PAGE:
You will be able to cre­ate broth/stock for recipes or add the bouil­lon to the recipe as an ingre­di­ent. Here are some recipes that it will work beau­ti­ful­ly in:

I hope you’ll make this recipe, soon, and enjoy it in your own favorite fam­i­ly dish­es. Have a won­der­ful­ly blessed week­end, Friend!!

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chicken bouillon powder in an apothecary jar with a Tablespoon of chicken stock powder spilling out onto the concrete counter top. There is a turquoise stoneware pitcher, a philedendron and and turqupise and white striped kitchen towel in the background

Homemade Chicken Bouillon Powder — Vegan


  • Author: Glen­da Embree
  • Total Time: 5 min­utes
  • Yield: 2 1/3 cups pow­der 1x
  • Diet: Veg­an

Description

Easy Home­made Chick­en Bouil­lon Pow­der adds deli­cious roast chick­en fla­vor and aro­ma to your recipes.  It’s veg­an, gluten free, dairy free and sug­ar free.  The bal­ance of salt to herbs to nutri­tion­al yeast cre­ates a rich and fla­vor­ful broth to use in your favorite dish­es.  Healthy and tasty!


Ingredients

Units Scale
  • 1 cup Nutri­tion­al Yeast
  • 1/4 cup sea salt
  • 1/4 cup onion powder
  • 1/4 cup gar­lic powder
  • 1/4 cup dried pars­ley leaves
  • 1 Table­spoon rubbed sage
  • 2 tea­spoons dried thyme
  • 2 tea­spoons dried rosemary
  • 2 tea­spoons turmer­ic powder
  • 2 tea­spoons black pepper

Instructions

  1. Com­bine all ingre­di­ents in a high speed blender or smooth­ie blender pitcher.
  2. Cov­er the blender jar tight­ly with a lid and then blend to cre­ate a pow­der of even con­sis­ten­cy and to ful­ly incor­po­rate and dis­trib­ute all the ingredients.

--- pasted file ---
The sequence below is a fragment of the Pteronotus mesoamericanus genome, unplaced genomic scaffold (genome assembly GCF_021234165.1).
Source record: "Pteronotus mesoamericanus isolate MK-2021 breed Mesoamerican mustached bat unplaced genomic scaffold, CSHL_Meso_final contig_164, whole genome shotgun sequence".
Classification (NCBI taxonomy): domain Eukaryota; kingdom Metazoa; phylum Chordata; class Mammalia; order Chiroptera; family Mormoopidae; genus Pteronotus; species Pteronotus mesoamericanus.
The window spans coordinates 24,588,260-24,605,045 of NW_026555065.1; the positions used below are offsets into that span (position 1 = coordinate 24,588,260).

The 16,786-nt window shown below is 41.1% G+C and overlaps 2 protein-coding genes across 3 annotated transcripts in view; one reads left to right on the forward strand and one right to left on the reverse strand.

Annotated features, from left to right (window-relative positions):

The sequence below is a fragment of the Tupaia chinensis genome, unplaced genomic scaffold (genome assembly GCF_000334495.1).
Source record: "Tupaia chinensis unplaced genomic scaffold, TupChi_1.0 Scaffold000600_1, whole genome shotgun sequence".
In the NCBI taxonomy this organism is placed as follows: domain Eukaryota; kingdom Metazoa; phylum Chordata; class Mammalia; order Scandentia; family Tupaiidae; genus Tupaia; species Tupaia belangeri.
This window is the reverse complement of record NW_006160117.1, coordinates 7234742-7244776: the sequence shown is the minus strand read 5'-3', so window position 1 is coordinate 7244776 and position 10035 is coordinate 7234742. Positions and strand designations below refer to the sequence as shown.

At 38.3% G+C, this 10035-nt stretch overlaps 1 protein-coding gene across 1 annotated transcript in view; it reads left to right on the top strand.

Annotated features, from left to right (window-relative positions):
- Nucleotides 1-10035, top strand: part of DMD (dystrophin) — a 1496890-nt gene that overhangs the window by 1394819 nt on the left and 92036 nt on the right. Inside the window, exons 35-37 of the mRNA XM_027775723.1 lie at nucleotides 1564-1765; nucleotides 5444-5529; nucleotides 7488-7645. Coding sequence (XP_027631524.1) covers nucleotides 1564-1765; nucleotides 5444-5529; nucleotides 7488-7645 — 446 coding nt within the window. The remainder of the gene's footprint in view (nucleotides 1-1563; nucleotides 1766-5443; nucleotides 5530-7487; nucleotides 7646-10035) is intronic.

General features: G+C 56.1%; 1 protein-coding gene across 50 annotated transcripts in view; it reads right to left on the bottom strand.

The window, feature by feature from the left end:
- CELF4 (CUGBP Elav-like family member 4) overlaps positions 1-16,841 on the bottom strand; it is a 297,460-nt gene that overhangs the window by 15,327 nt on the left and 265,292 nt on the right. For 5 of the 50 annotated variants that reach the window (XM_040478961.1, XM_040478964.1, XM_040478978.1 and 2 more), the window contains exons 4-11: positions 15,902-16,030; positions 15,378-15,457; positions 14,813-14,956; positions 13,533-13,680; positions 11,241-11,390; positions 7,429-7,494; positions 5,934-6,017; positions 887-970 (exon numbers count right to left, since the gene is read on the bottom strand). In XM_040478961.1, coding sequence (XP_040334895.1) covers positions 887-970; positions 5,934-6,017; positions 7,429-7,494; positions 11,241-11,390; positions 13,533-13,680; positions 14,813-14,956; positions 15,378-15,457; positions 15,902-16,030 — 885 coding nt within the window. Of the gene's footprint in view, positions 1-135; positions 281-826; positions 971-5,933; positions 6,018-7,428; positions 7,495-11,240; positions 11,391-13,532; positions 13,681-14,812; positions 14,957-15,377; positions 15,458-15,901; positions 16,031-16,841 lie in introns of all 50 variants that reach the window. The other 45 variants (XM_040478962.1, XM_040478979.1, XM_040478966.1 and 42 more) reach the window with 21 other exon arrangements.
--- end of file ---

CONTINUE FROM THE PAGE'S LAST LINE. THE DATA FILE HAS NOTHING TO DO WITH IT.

3. Leave the lid on the blender jar for a minute or two. This will allow the pow­der to set­tle. And, you won’t get a big puff of bouil­lon out into your kitchen.
  4. Seal the chick­en bouil­lon pow­der into an air­tight con­tain­er. Store it in a cool dark cup­board with oth­er herbs, spices and sea­son­ing blends.
  5. To cre­ate chick­en broth with the bouil­lon, dis­solve 1 tea­spoon in 1 cup of hot water. Sub­sti­tute in recipes call­ing for bouil­lon in a 1 to 1 ratio.
  • Prep Time: 5 min
  • Cook Time: 0 min
  • Cat­e­go­ry: sea­son­ing, spice blend, soup
  • Method: cold prep
  • Cui­sine: Amer­i­can

21 thoughts on “Homemade Chicken Bouillon Powder — Easy Vegan Seasoning Blend”

  1. I’ve been look­ing for a veg­an bul­lion recipe for a long time. This one did the trick. Thank you!

    Reply
  2. Thanks to your home­made chick­en bouil­lon post I learned a lot about nutri­tion­al yeast. What a great recipe to have on hand and the fla­vors were spot on.

    Reply